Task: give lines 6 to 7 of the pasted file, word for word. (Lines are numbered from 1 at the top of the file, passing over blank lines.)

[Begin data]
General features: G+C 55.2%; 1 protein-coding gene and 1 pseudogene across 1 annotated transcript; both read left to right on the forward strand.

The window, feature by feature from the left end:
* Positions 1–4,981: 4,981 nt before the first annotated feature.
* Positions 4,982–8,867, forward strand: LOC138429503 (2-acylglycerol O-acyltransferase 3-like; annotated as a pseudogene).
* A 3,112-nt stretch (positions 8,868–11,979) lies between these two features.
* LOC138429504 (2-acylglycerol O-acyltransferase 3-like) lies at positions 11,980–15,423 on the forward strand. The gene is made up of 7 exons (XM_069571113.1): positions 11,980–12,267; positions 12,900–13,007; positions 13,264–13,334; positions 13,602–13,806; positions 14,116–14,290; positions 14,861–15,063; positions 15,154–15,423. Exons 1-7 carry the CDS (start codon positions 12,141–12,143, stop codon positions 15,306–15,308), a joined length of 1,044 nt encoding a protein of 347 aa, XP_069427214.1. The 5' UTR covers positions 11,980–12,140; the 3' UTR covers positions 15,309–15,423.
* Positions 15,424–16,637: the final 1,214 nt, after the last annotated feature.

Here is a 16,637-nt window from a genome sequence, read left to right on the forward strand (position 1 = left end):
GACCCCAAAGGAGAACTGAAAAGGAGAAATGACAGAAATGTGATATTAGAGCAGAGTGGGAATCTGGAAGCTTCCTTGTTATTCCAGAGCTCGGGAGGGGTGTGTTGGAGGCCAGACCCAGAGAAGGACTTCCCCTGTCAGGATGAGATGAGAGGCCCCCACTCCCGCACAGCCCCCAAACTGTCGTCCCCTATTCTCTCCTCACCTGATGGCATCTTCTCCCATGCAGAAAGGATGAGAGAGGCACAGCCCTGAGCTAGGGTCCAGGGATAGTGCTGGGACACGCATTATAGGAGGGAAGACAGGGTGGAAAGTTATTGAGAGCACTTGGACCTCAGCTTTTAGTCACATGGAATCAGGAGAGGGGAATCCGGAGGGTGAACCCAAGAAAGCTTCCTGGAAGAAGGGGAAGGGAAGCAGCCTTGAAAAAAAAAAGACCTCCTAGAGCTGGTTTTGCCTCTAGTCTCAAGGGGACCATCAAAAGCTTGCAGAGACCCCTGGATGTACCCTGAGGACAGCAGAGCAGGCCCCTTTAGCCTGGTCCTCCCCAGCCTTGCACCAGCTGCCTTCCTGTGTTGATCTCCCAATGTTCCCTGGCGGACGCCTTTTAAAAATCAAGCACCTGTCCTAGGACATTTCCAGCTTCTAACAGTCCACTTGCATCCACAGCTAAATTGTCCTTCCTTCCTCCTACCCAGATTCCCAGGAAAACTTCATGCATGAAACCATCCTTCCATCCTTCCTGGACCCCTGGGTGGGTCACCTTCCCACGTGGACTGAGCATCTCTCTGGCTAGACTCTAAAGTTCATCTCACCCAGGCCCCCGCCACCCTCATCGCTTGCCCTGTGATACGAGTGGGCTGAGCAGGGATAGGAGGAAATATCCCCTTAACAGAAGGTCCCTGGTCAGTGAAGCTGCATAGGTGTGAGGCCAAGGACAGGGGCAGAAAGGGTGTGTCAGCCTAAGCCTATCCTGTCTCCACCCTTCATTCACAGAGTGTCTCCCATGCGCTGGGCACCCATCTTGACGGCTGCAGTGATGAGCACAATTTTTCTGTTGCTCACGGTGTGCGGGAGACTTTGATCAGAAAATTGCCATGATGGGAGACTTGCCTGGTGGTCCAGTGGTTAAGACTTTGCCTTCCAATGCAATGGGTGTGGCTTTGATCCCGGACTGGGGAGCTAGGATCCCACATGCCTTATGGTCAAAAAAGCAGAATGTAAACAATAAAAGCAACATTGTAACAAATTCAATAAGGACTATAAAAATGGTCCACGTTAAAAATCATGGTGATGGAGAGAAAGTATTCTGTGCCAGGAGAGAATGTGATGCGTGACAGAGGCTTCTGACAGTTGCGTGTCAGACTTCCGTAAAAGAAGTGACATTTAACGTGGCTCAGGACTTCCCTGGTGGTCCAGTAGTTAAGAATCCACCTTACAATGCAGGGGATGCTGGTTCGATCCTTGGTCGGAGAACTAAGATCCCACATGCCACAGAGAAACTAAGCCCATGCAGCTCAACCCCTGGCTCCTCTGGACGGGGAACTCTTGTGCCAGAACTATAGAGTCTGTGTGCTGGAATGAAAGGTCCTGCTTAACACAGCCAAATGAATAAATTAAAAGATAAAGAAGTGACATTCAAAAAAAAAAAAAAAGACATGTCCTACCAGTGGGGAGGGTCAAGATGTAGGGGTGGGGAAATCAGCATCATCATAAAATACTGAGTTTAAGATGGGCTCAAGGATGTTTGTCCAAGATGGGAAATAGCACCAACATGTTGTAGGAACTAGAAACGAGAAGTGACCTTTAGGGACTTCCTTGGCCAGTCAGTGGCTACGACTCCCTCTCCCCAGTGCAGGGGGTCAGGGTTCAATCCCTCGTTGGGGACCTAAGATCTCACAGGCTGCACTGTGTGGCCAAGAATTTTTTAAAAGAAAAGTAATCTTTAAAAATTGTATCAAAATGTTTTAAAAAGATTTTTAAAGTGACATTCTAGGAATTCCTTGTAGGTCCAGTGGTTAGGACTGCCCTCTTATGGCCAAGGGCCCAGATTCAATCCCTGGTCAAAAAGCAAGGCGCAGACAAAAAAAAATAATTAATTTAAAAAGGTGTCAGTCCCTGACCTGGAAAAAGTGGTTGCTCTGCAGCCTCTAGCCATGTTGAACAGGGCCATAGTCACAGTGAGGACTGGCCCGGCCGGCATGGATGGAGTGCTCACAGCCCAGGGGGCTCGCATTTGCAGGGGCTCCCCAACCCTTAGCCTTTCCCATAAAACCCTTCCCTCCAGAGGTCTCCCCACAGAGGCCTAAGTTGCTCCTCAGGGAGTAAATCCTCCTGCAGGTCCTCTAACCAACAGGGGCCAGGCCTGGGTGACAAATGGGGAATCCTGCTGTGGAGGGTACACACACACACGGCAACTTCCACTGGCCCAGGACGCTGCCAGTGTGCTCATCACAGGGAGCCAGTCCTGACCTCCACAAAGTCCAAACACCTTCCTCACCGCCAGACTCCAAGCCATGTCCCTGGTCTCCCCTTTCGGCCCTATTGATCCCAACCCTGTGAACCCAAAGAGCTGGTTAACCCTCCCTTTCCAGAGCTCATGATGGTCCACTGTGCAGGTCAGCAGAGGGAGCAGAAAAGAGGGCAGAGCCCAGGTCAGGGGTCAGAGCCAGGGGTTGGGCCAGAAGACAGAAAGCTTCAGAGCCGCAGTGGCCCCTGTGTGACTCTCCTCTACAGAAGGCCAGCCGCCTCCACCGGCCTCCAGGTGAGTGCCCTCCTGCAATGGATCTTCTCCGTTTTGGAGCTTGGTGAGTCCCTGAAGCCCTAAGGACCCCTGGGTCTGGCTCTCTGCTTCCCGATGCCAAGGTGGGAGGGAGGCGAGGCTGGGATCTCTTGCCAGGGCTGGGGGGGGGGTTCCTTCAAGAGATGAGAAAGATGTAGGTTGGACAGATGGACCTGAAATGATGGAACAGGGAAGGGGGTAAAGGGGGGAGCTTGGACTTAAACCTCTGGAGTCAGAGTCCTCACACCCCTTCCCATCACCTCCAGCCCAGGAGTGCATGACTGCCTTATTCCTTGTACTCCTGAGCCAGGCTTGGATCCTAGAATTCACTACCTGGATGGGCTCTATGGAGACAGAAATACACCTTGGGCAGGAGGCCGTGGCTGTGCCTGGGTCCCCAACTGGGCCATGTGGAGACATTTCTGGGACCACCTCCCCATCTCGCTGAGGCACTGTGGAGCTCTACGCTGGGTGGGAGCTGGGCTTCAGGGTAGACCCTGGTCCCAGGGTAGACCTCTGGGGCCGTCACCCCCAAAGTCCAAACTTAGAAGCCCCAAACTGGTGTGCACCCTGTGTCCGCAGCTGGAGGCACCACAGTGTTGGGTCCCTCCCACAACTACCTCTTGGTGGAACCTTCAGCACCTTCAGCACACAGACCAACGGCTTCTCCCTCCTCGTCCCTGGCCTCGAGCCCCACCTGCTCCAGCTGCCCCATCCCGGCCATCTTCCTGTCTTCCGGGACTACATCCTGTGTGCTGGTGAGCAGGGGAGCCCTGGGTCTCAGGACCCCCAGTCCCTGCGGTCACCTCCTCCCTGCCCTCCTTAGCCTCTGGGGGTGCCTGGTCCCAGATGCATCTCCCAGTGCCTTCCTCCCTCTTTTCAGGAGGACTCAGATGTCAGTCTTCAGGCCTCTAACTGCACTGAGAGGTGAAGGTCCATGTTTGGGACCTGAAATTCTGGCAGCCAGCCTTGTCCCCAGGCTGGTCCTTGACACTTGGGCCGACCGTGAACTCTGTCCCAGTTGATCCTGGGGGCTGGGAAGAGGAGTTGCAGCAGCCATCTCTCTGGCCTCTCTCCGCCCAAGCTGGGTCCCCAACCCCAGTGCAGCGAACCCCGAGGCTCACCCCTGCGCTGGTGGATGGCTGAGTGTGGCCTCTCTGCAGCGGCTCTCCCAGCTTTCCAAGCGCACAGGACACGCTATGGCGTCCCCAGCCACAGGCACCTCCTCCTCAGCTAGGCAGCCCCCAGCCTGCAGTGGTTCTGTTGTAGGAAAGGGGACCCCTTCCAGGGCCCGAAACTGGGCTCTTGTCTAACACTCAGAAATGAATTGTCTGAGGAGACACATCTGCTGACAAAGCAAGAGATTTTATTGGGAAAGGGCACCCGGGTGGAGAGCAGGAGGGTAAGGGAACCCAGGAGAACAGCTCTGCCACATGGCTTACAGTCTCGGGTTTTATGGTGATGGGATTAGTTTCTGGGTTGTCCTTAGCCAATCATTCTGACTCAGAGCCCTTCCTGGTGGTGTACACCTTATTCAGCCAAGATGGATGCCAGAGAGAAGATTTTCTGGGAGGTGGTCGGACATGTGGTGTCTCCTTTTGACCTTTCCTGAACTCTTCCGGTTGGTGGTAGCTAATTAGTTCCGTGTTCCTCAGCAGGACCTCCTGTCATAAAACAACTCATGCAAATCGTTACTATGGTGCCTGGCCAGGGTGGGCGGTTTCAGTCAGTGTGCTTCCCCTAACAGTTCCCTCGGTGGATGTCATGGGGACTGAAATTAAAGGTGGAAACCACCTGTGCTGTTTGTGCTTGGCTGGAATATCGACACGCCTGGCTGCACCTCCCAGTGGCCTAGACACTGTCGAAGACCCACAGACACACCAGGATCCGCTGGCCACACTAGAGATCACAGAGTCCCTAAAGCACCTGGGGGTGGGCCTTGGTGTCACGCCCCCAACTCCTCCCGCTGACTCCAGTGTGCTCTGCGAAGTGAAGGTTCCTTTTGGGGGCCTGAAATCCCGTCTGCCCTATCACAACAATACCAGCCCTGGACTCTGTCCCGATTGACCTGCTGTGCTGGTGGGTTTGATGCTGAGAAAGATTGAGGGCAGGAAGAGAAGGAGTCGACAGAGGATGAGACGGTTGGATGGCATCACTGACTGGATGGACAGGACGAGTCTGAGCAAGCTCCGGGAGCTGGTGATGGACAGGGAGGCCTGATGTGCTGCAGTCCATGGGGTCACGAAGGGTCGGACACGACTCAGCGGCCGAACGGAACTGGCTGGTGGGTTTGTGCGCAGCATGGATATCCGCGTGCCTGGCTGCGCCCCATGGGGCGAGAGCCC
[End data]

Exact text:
* LOC138429504 (2-acylglycerol O-acyltransferase 3-like) lies at positions 11,980–15,423 on the forward strand. The gene is made up of 7 exons (XM_069571113.1): positions 11,980–12,267; positions 12,900–13,007; positions 13,264–13,334; positions 13,602–13,806; positions 14,116–14,290; positions 14,861–15,063; positions 15,154–15,423. Exons 1-7 carry the CDS (start codon positions 12,141–12,143, stop codon positions 15,306–15,308), a joined length of 1,044 nt encoding a protein of 347 aa, XP_069427214.1. The 5' UTR covers positions 11,980–12,140; the 3' UTR covers positions 15,309–15,423.
* Positions 15,424–16,637: the final 1,214 nt, after the last annotated feature.